No. 9 Park is located on the corner edge of Boston Commons. The address is 9 Park Street. No. 9 Parks’ dining room is open Tues. through Sat. 5:30 to 10 p.m. and Sun. and Mon. from 5:30 to 9 p.m.


Posted by on October 3, 2011 in Eatin'


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Review: o ya (Boston)

Foie Gras with Balsamic Chocolate Kabayaki, Caludio Corallo Raisin Cocoa Pulp

Foie Gras with Balsamic Chocolate Kabayaki

Pardon my French, but I can sum up o ya in two words: Holy Shit!

I’ve always enjoyed a good meal and Asian happens to be a favorite cuisine of mine and o ya just took my appreciation to an entirely new level. I’m not sure I’ll be able to eat Asian for months…maybe year. That’s how out of this world my experience at o ya was. The dishes are beyond inventive, handled with a precision most engineers would envy and bursting with flavors most restaurants can’t match in years, yet along a single night.

The menu is a little overwhelming, but I firmly believe you can’t make a wrong decision. I won’t pretend to remember the order of the items we ate so I’ll take them one by one.

First, I’ll cover the salmon dishes we had. The Scottish Salmon Belly with cilantro, ginger and hot sesame oil drizzle was the perfect blend of the fattiness you expect from tuna, but it was bolstered by the fresh cilantro and ginger and given just the right amount of kick from the hot sesame oil. The Scottish Salmon with spicy sesame ponzu, yuzu kosho and scallion oil was another fine piece of fish might all the more richer from the elements working harmoniously together.

Kanpachi Baby Hamachi

Kanpachi Baby Hamachi

The Hamachi at o ya is fantastic. We had the Hamachi with spicy banana pepper mousse which is as delicious as it sounds. The mousse does just enough to heighten the fishiness of the Hamachi while letting the fish carry most of the weight in the dish. We also had the Hamachi with viet mignonett, thai basil and shallot. This Hamachi has a much higher Asian-tasting profile. The third Hamachi was the Kanpachi Baby Hamachi with Jalapeno Sauce, Sesame, Apple and Myoga. Not only was it a picturesque dish, it was equally delicious and had just the right balance of heat and coolness. If you asked me to pick between the three, I would have a very difficult time, but I might lean slightly toward the Kanpachi Baby Hamachi.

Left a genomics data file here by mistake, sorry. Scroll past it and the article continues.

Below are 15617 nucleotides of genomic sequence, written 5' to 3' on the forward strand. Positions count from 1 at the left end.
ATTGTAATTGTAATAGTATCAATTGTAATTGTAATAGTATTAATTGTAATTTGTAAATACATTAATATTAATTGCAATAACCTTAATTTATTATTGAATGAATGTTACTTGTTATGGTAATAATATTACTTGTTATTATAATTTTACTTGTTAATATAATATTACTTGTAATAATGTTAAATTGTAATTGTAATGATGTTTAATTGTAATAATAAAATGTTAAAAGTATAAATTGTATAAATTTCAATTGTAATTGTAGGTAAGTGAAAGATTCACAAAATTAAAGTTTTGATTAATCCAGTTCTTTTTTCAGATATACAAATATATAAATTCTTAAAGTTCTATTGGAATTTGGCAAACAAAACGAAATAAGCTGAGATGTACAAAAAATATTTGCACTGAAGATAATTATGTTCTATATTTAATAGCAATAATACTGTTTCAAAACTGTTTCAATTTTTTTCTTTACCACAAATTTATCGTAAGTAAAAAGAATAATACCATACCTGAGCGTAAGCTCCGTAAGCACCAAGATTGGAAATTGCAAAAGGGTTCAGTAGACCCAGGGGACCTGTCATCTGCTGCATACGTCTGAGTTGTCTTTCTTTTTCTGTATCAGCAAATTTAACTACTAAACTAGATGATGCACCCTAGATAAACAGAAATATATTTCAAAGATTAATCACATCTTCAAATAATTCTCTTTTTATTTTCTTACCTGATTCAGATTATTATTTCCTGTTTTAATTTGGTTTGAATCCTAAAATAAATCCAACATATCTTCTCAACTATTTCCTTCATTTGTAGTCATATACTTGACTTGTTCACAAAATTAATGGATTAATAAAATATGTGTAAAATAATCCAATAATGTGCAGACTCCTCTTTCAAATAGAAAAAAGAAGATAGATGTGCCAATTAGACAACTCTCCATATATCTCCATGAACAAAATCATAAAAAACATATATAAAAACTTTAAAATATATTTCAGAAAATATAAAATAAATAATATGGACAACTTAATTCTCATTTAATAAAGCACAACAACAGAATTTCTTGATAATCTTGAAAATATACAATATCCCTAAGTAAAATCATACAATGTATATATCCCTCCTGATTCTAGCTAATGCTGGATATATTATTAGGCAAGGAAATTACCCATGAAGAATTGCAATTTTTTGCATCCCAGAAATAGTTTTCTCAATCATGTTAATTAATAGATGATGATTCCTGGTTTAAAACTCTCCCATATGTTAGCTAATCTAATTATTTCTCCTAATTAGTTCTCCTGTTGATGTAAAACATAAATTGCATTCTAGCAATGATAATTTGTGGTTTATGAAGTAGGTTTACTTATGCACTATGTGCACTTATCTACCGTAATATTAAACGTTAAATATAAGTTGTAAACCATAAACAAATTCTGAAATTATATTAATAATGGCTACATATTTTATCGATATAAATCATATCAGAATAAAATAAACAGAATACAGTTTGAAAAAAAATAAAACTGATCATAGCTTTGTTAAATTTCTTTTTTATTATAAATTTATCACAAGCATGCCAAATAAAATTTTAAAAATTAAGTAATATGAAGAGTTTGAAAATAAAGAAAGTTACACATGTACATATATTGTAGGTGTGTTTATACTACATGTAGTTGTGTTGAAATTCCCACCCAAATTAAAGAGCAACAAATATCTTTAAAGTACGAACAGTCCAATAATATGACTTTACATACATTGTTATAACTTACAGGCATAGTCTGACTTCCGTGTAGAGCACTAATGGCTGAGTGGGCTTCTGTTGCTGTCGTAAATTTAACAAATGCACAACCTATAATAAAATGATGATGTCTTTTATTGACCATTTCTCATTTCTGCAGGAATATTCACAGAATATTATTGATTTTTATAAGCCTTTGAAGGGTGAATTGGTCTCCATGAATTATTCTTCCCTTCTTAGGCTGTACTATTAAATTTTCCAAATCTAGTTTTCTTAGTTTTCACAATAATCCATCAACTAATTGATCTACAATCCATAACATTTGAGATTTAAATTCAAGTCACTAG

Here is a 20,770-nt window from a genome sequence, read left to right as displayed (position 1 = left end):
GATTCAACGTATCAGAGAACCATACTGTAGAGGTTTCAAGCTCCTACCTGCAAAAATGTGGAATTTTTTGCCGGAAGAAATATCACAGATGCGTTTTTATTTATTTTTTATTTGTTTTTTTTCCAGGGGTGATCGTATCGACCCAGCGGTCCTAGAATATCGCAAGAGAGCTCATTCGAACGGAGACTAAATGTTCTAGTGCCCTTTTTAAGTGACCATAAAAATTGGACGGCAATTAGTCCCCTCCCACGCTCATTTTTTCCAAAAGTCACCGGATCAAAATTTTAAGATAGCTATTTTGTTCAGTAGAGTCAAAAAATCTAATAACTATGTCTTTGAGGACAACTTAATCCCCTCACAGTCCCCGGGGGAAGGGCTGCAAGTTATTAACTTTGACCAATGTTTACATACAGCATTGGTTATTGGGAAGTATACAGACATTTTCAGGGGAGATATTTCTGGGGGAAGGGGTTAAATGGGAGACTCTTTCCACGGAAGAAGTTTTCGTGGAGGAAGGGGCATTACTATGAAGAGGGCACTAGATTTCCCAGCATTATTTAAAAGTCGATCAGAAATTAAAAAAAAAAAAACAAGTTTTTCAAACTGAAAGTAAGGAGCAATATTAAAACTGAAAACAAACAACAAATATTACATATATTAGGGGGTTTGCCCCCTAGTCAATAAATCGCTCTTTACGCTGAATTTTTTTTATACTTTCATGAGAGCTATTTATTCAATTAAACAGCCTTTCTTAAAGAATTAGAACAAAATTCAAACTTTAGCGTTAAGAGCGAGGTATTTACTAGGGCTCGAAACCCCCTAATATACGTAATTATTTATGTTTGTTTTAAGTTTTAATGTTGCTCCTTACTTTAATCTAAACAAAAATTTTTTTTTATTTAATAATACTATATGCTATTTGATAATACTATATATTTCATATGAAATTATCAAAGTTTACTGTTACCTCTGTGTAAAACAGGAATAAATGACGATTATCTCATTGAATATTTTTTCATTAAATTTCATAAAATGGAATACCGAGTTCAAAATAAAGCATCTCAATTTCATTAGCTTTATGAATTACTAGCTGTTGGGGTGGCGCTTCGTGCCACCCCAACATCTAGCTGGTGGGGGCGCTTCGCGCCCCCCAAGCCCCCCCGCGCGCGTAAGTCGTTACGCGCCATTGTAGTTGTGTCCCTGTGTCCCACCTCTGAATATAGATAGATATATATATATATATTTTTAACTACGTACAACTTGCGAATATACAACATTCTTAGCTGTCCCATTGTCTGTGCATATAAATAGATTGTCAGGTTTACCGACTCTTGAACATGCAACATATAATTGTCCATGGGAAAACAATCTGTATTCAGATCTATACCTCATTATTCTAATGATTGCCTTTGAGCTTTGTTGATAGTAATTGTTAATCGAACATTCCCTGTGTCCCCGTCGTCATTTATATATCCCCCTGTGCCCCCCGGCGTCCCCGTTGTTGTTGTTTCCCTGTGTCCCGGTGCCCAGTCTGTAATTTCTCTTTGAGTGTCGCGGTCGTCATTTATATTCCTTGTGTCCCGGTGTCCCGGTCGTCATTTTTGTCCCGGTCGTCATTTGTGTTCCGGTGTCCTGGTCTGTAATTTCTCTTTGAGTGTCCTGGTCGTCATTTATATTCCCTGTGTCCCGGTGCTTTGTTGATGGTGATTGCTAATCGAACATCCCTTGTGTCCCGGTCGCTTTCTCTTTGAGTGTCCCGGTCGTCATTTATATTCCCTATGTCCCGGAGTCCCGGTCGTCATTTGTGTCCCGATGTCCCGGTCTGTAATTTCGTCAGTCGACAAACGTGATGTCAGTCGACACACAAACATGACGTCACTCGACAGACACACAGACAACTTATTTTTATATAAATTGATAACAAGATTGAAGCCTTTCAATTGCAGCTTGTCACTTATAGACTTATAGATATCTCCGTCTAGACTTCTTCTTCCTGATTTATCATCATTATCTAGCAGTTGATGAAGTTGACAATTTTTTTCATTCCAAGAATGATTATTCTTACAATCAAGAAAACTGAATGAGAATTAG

A highlight of the night was the Shiso Tempura with Grilled Lobster featuring charred tomato and ponzu aioli. It just so happened that we saw this dish being prepared while we were being seated and knew we had to order it immediately. I should point out that I don’t like tomatoes. That said, the charred effect of the tomato blended perfectly with the fried shiso leaf and fresh lobster. I would have no problem ordering this multiple times and scarfing it down just as quickly as I did on my first try.

Shiso Tempura with Grilled Lobster

Shiso Tempura with Grilled Lobster